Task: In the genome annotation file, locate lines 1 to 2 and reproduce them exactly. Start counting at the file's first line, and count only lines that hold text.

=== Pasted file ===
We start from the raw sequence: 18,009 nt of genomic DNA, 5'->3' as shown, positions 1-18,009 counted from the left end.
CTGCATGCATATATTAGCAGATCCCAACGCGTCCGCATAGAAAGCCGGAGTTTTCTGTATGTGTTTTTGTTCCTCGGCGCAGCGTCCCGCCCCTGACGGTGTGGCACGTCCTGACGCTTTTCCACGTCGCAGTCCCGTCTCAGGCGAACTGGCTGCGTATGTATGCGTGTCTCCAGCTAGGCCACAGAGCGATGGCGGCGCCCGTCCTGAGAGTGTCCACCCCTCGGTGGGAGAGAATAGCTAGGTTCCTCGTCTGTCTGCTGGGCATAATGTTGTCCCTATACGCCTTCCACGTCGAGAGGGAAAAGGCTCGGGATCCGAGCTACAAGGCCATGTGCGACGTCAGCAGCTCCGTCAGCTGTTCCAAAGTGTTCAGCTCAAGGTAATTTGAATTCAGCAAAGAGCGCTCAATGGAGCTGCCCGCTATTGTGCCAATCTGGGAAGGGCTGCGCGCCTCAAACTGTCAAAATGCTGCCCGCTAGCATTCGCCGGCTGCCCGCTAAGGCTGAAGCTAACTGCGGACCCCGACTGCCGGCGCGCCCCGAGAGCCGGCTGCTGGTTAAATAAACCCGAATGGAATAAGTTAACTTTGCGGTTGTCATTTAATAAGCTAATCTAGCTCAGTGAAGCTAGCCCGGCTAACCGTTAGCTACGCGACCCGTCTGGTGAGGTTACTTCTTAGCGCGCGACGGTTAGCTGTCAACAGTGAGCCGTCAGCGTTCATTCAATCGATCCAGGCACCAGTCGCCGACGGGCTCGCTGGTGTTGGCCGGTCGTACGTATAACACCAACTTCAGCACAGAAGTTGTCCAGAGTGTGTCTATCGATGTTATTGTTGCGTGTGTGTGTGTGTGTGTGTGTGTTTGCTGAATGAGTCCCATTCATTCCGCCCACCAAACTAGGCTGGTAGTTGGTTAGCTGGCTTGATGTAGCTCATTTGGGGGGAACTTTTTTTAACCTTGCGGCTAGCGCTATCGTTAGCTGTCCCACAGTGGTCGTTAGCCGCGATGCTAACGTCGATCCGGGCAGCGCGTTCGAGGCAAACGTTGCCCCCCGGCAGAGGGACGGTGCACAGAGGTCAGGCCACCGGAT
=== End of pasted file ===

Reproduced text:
We start from the raw sequence: 18,009 nt of genomic DNA, 5'->3' as shown, positions 1-18,009 counted from the left end.
CTGCATGCATATATTAGCAGATCCCAACGCGTCCGCATAGAAAGCCGGAGTTTTCTGTATGTGTTTTTGTTCCTCGGCGCAGCGTCCCGCCCCTGACGGTGTGGCACGTCCTGACGCTTTTCCACGTCGCAGTCCCGTCTCAGGCGAACTGGCTGCGTATGTATGCGTGTCTCCAGCTAGGCCACAGAGCGATGGCGGCGCCCGTCCTGAGAGTGTCCACCCCTCGGTGGGAGAGAATAGCTAGGTTCCTCGTCTGTCTGCTGGGCATAATGTTGTCCCTATACGCCTTCCACGTCGAGAGGGAAAAGGCTCGGGATCCGAGCTACAAGGCCATGTGCGACGTCAGCAGCTCCGTCAGCTGTTCCAAAGTGTTCAGCTCAAGGTAATTTGAATTCAGCAAAGAGCGCTCAATGGAGCTGCCCGCTATTGTGCCAATCTGGGAAGGGCTGCGCGCCTCAAACTGTCAAAATGCTGCCCGCTAGCATTCGCCGGCTGCCCGCTAAGGCTGAAGCTAACTGCGGACCCCGACTGCCGGCGCGCCCCGAGAGCCGGCTGCTGGTTAAATAAACCCGAATGGAATAAGTTAACTTTGCGGTTGTCATTTAATAAGCTAATCTAGCTCAGTGAAGCTAGCCCGGCTAACCGTTAGCTACGCGACCCGTCTGGTGAGGTTACTTCTTAGCGCGCGACGGTTAGCTGTCAACAGTGAGCCGTCAGCGTTCATTCAATCGATCCAGGCACCAGTCGCCGACGGGCTCGCTGGTGTTGGCCGGTCGTACGTATAACACCAACTTCAGCACAGAAGTTGTCCAGAGTGTGTCTATCGATGTTATTGTTGCGTGTGTGTGTGTGTGTGTGTGTGTTTGCTGAATGAGTCCCATTCATTCCGCCCACCAAACTAGGCTGGTAGTTGGTTAGCTGGCTTGATGTAGCTCATTTGGGGGGAACTTTTTTTAACCTTGCGGCTAGCGCTATCGTTAGCTGTCCCACAGTGGTCGTTAGCCGCGATGCTAACGTCGATCCGGGCAGCGCGTTCGAGGCAAACGTTGCCCCCCGGCAGAGGGACGGTGCACAGAGGTCAGGCCACCGGAT